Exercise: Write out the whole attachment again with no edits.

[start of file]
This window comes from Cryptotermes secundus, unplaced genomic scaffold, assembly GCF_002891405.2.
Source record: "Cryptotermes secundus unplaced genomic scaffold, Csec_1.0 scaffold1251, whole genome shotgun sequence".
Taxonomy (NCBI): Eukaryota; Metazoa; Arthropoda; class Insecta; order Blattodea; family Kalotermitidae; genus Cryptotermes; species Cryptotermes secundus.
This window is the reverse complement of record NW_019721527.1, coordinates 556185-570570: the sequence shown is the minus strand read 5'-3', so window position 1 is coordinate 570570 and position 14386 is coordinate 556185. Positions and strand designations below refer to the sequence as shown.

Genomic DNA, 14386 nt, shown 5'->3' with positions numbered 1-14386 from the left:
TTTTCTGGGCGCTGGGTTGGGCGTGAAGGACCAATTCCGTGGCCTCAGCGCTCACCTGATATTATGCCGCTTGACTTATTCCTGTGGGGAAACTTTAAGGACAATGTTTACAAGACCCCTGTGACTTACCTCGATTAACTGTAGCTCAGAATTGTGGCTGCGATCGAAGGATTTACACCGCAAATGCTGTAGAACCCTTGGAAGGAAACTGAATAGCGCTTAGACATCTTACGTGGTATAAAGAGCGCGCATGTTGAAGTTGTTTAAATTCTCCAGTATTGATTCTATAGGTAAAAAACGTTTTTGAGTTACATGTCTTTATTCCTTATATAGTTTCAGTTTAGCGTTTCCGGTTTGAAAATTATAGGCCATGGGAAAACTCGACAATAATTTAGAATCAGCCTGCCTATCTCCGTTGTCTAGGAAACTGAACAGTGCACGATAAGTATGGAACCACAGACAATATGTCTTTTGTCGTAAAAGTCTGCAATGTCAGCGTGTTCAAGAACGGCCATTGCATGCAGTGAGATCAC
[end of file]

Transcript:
This window comes from Cryptotermes secundus, unplaced genomic scaffold, assembly GCF_002891405.2.
Source record: "Cryptotermes secundus unplaced genomic scaffold, Csec_1.0 scaffold1251, whole genome shotgun sequence".
Taxonomy (NCBI): Eukaryota; Metazoa; Arthropoda; class Insecta; order Blattodea; family Kalotermitidae; genus Cryptotermes; species Cryptotermes secundus.
This window is the reverse complement of record NW_019721527.1, coordinates 556185-570570: the sequence shown is the minus strand read 5'-3', so window position 1 is coordinate 570570 and position 14386 is coordinate 556185. Positions and strand designations below refer to the sequence as shown.

Genomic DNA, 14386 nt, shown 5'->3' with positions numbered 1-14386 from the left:
TTTTCTGGGCGCTGGGTTGGGCGTGAAGGACCAATTCCGTGGCCTCAGCGCTCACCTGATATTATGCCGCTTGACTTATTCCTGTGGGGAAACTTTAAGGACAATGTTTACAAGACCCCTGTGACTTACCTCGATTAACTGTAGCTCAGAATTGTGGCTGCGATCGAAGGATTTACACCGCAAATGCTGTAGAACCCTTGGAAGGAAACTGAATAGCGCTTAGACATCTTACGTGGTATAAAGAGCGCGCATGTTGAAGTTGTTTAAATTCTCCAGTATTGATTCTATAGGTAAAAAACGTTTTTGAGTTACATGTCTTTATTCCTTATATAGTTTCAGTTTAGCGTTTCCGGTTTGAAAATTATAGGCCATGGGAAAACTCGACAATAATTTAGAATCAGCCTGCCTATCTCCGTTGTCTAGGAAACTGAACAGTGCACGATAAGTATGGAACCACAGACAATATGTCTTTTGTCGTAAAAGTCTGCAATGTCAGCGTGTTCAAGAACGGCCATTGCATGCAGTGAGATCAC